The neuroprotective effects of hypothermia are not understood completely. Recently, we have shown that proapoptotic δPKC activation via subcellular translocation and proteolytic cleavage is suppressed by hypothermia in a rat focal cerebral ischemia model.11 In this report we study εPKC activation in response to stroke and the effects of hypothermia on the kinetics of its activity.
Focal Cerebral Ischemia and Hypothermia
Experimental protocols were approved by the Stanford University Administrative Panel on Laboratory Animal Care. Focal ischemia was generated as described12 in male Sprague-Dawley rats (weight, 350 to 450 g). The distal middle cerebral artery was permanently cauterized, and the bilateral common carotid arteries (CCAs) were transiently occluded for 1 hour. Core temperature was maintained at 37°C throughout the surgery for normothermic animals; for hypothermia, the temperature was maintained at 30°C during ischemia by spraying 70% methanol onto the rat’s body (Figure 1B).12
Whole-Cell Homogenization, Subcellular Fractionation, and Western Blots
At 10 minutes, 4 hours, and 24 hours after CCA release, rat brains were harvested, and tissue corresponding to the ischemic core and penumbra was dissected as described12 (Figure 1C). Samples from sham-operated rats were also prepared. For whole-cell homogenates, tissues were homogenized in cell lysis buffer (Cell Signaling Technology) and centrifuged, and the supernatant was collected.12 Subcellular cytosolic (soluble) and membrane (particulate) fractions were also prepared as described.12 Proteins (10 μg) were loaded and separated by SDS-PAGE.12 A primary εPKC antibody (C-15, 1:10 000, Santa Cruz Biotechnologies) was probed, and signals were detected by enhanced chemiluminescence (Amersham). Densities of protein bands were analyzed with the use of ImageJ (NIH).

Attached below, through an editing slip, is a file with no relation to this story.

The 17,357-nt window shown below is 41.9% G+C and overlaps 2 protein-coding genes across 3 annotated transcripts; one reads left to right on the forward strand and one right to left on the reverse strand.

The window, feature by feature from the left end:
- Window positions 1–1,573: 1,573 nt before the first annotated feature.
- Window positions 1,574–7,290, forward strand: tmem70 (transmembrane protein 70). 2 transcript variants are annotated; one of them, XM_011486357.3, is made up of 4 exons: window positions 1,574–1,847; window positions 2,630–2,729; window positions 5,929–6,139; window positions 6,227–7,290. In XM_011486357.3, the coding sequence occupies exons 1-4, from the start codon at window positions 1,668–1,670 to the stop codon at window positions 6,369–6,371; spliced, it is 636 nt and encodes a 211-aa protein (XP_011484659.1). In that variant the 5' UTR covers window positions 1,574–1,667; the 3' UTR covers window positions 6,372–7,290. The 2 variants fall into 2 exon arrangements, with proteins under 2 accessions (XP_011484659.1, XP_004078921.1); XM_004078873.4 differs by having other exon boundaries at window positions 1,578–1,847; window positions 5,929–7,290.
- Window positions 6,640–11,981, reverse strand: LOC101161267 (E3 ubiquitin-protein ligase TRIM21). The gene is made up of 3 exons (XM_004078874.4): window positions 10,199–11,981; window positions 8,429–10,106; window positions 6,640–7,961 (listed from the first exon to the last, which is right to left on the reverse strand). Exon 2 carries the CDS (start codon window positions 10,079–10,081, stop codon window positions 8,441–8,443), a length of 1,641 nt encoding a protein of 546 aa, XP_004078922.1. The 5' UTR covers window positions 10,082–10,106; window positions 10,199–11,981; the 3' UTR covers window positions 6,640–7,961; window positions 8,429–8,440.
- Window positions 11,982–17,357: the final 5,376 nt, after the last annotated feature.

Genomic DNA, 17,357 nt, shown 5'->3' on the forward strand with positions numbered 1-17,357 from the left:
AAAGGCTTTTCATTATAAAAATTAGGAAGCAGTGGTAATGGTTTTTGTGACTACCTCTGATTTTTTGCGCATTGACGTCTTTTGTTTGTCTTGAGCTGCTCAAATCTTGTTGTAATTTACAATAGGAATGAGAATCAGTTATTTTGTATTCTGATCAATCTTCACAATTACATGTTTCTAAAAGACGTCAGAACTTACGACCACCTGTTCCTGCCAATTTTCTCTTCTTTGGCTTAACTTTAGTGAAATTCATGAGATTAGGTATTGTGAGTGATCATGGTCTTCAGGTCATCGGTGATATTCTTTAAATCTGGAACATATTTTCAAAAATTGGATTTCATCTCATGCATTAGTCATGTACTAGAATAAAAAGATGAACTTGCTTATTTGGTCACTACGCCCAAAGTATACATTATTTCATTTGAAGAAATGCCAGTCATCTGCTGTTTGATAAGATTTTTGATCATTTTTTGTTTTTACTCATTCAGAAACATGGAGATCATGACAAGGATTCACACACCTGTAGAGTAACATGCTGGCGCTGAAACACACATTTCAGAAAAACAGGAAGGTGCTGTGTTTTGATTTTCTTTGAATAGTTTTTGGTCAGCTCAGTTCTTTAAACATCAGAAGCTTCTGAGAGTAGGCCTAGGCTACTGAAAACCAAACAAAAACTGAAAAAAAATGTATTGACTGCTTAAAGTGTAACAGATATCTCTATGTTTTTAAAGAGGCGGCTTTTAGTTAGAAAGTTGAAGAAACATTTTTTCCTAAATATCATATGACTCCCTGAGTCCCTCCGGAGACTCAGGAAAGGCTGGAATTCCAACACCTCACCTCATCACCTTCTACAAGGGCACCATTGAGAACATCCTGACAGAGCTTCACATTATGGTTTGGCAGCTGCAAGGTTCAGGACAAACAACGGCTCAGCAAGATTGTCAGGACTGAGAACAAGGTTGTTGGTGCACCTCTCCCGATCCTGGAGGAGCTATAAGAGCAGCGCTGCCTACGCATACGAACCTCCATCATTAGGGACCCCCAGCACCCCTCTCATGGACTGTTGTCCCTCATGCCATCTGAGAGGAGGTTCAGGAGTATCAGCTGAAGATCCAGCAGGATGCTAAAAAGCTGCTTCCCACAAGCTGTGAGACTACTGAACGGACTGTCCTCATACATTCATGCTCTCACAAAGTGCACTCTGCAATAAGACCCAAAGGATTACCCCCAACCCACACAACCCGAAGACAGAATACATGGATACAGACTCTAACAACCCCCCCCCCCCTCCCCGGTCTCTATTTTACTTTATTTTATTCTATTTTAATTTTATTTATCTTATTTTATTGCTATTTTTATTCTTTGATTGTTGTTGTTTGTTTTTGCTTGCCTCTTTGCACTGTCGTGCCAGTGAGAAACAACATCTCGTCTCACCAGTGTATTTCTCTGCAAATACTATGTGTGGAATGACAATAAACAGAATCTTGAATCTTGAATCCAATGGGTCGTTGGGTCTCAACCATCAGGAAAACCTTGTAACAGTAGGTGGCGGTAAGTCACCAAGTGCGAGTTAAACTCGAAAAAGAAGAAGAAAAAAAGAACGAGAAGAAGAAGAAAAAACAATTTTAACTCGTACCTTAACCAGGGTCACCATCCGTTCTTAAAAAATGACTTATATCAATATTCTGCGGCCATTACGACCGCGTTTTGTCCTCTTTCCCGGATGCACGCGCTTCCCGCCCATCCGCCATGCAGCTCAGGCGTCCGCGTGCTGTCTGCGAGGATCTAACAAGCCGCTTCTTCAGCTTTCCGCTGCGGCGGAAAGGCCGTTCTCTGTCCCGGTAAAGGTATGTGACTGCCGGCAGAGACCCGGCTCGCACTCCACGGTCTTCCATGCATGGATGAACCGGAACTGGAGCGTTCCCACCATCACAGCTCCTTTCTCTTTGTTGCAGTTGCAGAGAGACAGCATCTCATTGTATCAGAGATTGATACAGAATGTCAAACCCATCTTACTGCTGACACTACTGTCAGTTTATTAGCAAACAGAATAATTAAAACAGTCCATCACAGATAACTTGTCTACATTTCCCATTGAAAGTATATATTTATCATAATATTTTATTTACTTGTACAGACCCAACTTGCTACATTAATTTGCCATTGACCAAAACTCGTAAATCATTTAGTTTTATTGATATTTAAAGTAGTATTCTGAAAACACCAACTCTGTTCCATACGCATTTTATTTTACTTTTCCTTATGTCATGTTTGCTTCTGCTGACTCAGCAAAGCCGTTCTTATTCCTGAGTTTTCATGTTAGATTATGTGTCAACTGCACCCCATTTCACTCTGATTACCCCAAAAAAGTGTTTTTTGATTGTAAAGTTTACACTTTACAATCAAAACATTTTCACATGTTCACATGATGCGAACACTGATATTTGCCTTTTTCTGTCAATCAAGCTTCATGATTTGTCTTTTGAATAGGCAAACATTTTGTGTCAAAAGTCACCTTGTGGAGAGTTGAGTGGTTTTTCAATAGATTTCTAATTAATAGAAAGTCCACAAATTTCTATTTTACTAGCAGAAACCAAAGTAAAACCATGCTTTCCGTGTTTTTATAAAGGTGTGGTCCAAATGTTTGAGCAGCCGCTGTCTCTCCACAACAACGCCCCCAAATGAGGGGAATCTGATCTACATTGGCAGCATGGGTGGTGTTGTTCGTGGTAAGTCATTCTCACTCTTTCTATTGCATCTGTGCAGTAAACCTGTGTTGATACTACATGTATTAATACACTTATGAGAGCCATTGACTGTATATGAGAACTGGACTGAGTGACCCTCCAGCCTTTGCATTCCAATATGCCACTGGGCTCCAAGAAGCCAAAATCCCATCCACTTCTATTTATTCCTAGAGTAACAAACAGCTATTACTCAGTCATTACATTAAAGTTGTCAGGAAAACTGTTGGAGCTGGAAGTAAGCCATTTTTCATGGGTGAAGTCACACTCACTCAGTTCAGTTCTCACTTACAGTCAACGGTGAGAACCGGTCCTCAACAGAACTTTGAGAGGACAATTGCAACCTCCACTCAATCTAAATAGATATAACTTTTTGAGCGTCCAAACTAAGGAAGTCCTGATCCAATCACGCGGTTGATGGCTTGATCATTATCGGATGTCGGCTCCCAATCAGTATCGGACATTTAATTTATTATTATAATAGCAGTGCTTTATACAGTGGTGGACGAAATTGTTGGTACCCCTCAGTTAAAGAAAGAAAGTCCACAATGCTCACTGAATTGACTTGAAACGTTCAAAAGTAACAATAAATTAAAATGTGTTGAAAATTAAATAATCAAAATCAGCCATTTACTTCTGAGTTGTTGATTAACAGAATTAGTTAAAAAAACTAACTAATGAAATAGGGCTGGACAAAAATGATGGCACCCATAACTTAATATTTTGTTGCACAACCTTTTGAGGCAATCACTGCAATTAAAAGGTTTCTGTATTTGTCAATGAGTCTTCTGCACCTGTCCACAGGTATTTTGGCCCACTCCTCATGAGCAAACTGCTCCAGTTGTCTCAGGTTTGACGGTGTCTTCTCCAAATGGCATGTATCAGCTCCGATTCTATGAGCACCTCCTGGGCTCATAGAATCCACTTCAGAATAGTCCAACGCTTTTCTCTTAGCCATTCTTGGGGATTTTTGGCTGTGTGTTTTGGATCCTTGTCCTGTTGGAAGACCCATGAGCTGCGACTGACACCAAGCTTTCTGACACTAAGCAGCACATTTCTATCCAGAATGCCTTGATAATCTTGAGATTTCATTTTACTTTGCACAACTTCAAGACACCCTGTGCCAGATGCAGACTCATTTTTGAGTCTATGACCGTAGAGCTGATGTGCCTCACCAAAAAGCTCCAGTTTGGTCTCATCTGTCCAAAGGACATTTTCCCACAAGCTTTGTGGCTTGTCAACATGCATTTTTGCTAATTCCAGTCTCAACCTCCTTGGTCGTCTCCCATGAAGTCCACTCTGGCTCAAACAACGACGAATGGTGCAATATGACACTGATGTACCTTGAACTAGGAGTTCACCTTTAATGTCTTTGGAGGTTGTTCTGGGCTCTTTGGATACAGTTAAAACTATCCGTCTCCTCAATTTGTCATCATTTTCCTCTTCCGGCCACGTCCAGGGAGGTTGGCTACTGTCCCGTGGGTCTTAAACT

Caspase-3 Inhibitor Injection and εPKC Cleavage Assay
A cell-permeable caspase-3–specific inhibitor, Z-DQMD-FMK (Calbiochem), was dissolved in dimethyl sulfoxide and PBS (Z-DQMD-FMK, 0.3 μg/μL in 1% dimethyl sulfoxide in PBS; vehicle, 1% dimethyl sulfoxide in PBS). Rats were anesthetized and placed in stereotactic frames. The drug solution (1.5 μg) or the vehicle was injected into the ventricular space ipsilateral to the ischemia (5 μL; from bregma: 0.9 mm posterior, 1.5 mm lateral, 3.5 mm deep) at 2 hours after CCA release. At 24 hours after CCA release, brains were removed, and whole-cell extracts were prepared for full-length or cleaved εPKC detection by Western blots.